Know someone like who is doing something really cool in their first year out?

We’re Calling You Next Week (To Catch Up)

Hi all,

After months of emails, it’s time to for us to chat…like for real! We personally wish we could speak with all of you individually, but we have employed the Chatty Cats to do it for us.

Don’t worry, this is not some secret ploy to ask you for money.  Yes, the Chatty Cats typically fundraise for UVM, but not this time — they are just calling to check-in, ask a few questions, and get your feedback.

We will try to call your cell phone number — if we have it — and our number will show up as 802-656-9999.

To make sure we reach you, you can update your phone number using this form.

Here’s why the call is important: It helps us understand how you are doing so far in your first year out, AND you will have the opportunity to tell us how you would like to stay involved with UVM. It’s your opportunity to give feedback – positive or negative – and make your voice heard.

Talk to you soon!

Checking in With Your Classmates

This week we’re doing our first round of check ins!

We reached out to Darla Quijada, Meghan Egan, and Kelton Bogasky to see what they have been up to since graduation. We also asked them a few fun “this or that” questions to see what Burlington experiences they prefer.

We are always looking to hear from more of you, so click the button at the bottom of this post to refer a friend (or yourself)!


What are you up to in your first year out of UVM?

I am currently working as Research Technician for the Center for Virology and Vaccines at Beth Israel Deaconess Medical Center in Boston MA (it is a mouthful to say let me tell you!). I am part of Dr. Kathryn Stephenson’s lab that focuses on interventions to prevent and treat HIV and emerging infectious diseases like Zika virus. Most of the research technicians are in the same situation as me where we all more education in the near future. I graduated studying Animal and Veterinary Sciences, but the work I do overlaps with the many prerequisite classes and lab experience. In my spare time, I take pottery classes and attend/teach Zumba classes!

What are you looking forward to in the next year? What do you think will be your biggest challenge? 

In this upcoming year, I hope to visit places where I can potentially see myself living and studying. This could be a great opportunity to figure out what kind of programs and schools I want to apply for. Location is very important to me for I want there to be diversity, affordable living expenses, and food culture! My biggest challenge will be to make sure I keep my mind open about each place and not stress about the little things!

What are you up to in your first year out of UVM?

Since graduation, I’ve spent a month taking a cooking course in Paris (I planned this in about a week and is probably the most spontaneous thing I’ve ever done). And since September I’ve been working at Guidepoint as a Healthcare Research Analyst in New York City.

What are you looking forward to in the next year? What do you think will be your biggest challenge?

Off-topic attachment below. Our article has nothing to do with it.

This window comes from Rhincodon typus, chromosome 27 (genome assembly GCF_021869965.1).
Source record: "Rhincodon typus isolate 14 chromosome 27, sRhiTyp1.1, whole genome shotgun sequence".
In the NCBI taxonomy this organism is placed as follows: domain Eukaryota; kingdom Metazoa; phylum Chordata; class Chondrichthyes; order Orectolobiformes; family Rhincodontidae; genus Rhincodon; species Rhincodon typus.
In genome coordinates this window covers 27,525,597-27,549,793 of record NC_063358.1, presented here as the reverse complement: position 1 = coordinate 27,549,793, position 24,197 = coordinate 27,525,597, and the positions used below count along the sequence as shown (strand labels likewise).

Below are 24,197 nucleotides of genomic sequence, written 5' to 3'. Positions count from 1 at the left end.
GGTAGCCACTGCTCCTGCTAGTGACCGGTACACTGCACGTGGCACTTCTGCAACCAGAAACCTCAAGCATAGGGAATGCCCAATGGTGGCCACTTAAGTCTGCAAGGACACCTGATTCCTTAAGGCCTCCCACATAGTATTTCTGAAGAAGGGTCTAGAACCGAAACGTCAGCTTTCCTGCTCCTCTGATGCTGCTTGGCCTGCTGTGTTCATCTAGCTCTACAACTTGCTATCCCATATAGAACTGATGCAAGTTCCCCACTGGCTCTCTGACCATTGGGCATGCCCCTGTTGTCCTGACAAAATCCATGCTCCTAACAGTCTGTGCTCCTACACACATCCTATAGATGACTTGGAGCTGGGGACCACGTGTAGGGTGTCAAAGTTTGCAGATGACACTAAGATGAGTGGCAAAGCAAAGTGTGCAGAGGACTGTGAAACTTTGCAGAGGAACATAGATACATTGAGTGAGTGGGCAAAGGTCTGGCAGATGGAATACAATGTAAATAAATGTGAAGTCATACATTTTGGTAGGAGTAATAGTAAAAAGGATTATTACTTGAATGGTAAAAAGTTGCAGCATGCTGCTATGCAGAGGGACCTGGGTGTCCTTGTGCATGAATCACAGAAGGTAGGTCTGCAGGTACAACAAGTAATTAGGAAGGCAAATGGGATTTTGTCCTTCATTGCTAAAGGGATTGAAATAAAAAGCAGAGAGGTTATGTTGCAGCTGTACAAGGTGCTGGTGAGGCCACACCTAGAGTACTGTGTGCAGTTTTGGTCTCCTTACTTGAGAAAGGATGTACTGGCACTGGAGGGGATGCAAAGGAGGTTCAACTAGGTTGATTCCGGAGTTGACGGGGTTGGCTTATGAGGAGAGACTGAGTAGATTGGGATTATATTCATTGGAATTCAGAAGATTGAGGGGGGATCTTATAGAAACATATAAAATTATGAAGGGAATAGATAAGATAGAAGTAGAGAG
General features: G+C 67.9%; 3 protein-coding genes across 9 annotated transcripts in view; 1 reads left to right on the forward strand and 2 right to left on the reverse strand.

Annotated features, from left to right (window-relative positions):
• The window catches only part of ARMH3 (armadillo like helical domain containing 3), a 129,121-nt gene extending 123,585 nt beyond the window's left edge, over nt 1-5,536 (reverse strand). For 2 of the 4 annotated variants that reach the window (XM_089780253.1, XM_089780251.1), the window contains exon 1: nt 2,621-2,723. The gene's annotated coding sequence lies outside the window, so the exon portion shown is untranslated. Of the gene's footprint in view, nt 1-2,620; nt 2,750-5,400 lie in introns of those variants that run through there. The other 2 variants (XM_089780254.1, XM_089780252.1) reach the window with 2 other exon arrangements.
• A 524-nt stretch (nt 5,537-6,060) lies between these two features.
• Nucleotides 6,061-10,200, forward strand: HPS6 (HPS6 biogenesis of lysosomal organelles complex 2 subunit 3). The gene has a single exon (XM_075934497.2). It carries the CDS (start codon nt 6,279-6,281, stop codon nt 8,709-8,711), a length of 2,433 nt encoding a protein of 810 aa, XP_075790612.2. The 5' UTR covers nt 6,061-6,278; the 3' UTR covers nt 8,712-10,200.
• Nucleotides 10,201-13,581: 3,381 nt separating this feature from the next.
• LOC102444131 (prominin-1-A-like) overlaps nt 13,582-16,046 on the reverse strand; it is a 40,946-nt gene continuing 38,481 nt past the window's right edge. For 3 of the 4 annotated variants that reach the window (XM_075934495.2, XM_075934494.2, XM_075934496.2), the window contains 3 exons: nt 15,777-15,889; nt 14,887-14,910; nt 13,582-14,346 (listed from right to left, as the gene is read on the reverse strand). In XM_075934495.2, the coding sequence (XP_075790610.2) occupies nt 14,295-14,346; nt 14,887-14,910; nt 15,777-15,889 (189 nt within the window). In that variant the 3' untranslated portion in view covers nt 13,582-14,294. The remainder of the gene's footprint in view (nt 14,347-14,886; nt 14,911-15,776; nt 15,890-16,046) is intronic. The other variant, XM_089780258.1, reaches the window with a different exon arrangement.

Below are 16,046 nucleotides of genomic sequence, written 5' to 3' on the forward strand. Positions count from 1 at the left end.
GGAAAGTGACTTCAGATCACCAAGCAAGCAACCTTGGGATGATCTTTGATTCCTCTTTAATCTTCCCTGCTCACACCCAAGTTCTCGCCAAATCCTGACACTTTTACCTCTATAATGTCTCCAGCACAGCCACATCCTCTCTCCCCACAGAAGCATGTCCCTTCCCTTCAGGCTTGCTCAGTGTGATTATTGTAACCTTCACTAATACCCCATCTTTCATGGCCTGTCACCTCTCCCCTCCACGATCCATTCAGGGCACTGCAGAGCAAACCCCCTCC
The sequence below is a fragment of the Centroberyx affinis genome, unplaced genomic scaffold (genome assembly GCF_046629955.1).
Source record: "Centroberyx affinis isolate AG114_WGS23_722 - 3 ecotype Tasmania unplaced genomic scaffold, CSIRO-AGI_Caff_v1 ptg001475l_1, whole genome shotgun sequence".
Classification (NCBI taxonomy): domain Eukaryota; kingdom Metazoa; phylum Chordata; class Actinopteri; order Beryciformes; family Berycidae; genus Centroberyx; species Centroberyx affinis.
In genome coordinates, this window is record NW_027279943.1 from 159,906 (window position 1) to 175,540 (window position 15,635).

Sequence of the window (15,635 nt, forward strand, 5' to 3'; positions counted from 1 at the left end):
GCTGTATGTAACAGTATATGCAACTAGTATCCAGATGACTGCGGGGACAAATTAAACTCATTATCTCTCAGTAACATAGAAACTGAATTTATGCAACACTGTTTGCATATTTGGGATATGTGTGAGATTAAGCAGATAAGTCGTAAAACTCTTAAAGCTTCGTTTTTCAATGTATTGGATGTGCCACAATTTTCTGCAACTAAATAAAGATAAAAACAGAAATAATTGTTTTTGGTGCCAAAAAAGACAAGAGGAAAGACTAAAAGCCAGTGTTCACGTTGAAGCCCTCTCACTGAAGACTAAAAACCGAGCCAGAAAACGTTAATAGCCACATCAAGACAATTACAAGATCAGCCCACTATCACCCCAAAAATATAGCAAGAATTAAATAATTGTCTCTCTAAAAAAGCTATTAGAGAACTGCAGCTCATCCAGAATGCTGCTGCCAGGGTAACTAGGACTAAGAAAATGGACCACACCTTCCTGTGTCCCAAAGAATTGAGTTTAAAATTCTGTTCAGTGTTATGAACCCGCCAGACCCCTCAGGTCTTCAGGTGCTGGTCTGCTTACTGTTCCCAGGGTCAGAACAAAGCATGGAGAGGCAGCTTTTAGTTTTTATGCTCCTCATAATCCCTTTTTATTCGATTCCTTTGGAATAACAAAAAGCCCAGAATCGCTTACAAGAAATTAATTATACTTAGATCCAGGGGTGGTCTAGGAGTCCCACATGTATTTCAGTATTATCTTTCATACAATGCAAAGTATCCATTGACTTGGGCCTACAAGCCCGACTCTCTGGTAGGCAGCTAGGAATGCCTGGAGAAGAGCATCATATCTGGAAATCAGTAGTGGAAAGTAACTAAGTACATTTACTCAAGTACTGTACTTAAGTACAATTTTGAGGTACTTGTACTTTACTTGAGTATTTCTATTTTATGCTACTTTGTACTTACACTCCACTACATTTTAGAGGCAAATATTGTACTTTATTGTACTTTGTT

I’m looking forward to continue growing and learning in my current position and just take everything day by day. Being able to come home without having to worry about assignments and tests is a pretty great feeling!

My biggest challenge this year will likely be studying for the LSATs. Other than that, I’m just taking everything day by day and seeing what life throws my way.

What are you most proud of since you graduated?

I don’t think I’m particularly proud of anything in particular. I’m proud of how I’ve been handling the post-grad life—I’ve been able to do some exploring and start working in my favorite city. I’m proud of myself for being proactive and satisfied about the choices I’ve made thus far.

What are you up to in your first year out of UVM?

I began working for Pi Kappa Alpha International Fraternity and have had the opportunity to visit over 28 schools in Florida, Georgia, Arkansas, Oklahoma, Illinois, Tennessee, Texas, and Louisiana. This upcoming semester I am heading down to the University of Miami for two months to recolonize our chapter. I have had the opportunity to travel all across the United States and experience all different cultures

What are you looking forward to in the next year? What do you think will be your biggest challenge? 

I am looking forward to starting a new PIKE chapter at the University of Miami. I think that my biggest challenge will be deciding what I will do next. I am from Boston so I will have to decide if I want to move up with PIKE and continue living in Tennessee or move on to a new job.

What are you most proud of since you graduated?

I am proud of the PIKE guys at Vermont because they keep on doing incredible things. This past semester the chapter fund-raised enough money to send brothers to help rebuild homes in Haiti. I also love seeing their continued efforts to End Alz. It is always great seeing something that played a huge part in your college career continue to succeed. Also, this past summer Vermont PIKE was recognized with the Smythe Award by the International Fraternity which is the highest honor a PIKE chapter can receive.